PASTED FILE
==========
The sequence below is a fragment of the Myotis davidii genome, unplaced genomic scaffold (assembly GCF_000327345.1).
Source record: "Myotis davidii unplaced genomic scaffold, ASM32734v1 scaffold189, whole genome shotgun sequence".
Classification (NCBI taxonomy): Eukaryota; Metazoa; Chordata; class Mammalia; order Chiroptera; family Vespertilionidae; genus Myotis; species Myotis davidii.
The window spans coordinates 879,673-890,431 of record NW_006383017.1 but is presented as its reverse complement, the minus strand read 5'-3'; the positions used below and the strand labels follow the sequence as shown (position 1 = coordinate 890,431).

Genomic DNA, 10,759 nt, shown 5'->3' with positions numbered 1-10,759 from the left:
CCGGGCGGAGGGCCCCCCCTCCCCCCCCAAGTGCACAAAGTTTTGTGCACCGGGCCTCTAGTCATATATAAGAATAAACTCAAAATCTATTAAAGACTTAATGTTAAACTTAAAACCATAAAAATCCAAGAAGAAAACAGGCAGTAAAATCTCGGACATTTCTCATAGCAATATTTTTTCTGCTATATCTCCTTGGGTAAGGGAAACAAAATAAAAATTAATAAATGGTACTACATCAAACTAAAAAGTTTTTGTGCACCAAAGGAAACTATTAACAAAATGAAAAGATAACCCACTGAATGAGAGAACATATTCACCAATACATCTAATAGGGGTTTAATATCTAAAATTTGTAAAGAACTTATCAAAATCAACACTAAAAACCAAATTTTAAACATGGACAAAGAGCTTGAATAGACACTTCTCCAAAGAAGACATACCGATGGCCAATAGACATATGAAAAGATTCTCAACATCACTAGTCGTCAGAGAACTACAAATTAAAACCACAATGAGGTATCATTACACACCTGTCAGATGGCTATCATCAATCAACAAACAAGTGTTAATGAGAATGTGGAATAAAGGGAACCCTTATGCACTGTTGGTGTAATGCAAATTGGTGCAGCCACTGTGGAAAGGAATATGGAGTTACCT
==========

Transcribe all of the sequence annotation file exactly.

The sequence below is a fragment of the Myotis davidii genome, unplaced genomic scaffold (assembly GCF_000327345.1).
Source record: "Myotis davidii unplaced genomic scaffold, ASM32734v1 scaffold189, whole genome shotgun sequence".
Classification (NCBI taxonomy): Eukaryota; Metazoa; Chordata; class Mammalia; order Chiroptera; family Vespertilionidae; genus Myotis; species Myotis davidii.
The window spans coordinates 879,673-890,431 of record NW_006383017.1 but is presented as its reverse complement, the minus strand read 5'-3'; the positions used below and the strand labels follow the sequence as shown (position 1 = coordinate 890,431).

Genomic DNA, 10,759 nt, shown 5'->3' with positions numbered 1-10,759 from the left:
CCGGGCGGAGGGCCCCCCCTCCCCCCCCAAGTGCACAAAGTTTTGTGCACCGGGCCTCTAGTCATATATAAGAATAAACTCAAAATCTATTAAAGACTTAATGTTAAACTTAAAACCATAAAAATCCAAGAAGAAAACAGGCAGTAAAATCTCGGACATTTCTCATAGCAATATTTTTTCTGCTATATCTCCTTGGGTAAGGGAAACAAAATAAAAATTAATAAATGGTACTACATCAAACTAAAAAGTTTTTGTGCACCAAAGGAAACTATTAACAAAATGAAAAGATAACCCACTGAATGAGAGAACATATTCACCAATACATCTAATAGGGGTTTAATATCTAAAATTTGTAAAGAACTTATCAAAATCAACACTAAAAACCAAATTTTAAACATGGACAAAGAGCTTGAATAGACACTTCTCCAAAGAAGACATACCGATGGCCAATAGACATATGAAAAGATTCTCAACATCACTAGTCGTCAGAGAACTACAAATTAAAACCACAATGAGGTATCATTACACACCTGTCAGATGGCTATCATCAATCAACAAACAAGTGTTAATGAGAATGTGGAATAAAGGGAACCCTTATGCACTGTTGGTGTAATGCAAATTGGTGCAGCCACTGTGGAAAGGAATATGGAGTTACCT